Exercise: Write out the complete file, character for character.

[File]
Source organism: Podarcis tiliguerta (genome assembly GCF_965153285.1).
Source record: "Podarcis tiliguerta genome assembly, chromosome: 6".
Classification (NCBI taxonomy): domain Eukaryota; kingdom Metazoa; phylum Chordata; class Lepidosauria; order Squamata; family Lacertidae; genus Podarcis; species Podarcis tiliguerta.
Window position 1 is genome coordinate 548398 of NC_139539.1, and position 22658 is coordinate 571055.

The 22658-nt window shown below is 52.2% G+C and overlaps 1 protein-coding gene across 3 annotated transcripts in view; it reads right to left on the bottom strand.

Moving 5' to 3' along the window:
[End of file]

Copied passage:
Source organism: Podarcis tiliguerta (genome assembly GCF_965153285.1).
Source record: "Podarcis tiliguerta genome assembly, chromosome: 6".
Classification (NCBI taxonomy): domain Eukaryota; kingdom Metazoa; phylum Chordata; class Lepidosauria; order Squamata; family Lacertidae; genus Podarcis; species Podarcis tiliguerta.
Window position 1 is genome coordinate 548398 of NC_139539.1, and position 22658 is coordinate 571055.

The 22658-nt window shown below is 52.2% G+C and overlaps 1 protein-coding gene across 3 annotated transcripts in view; it reads right to left on the bottom strand.

Moving 5' to 3' along the window: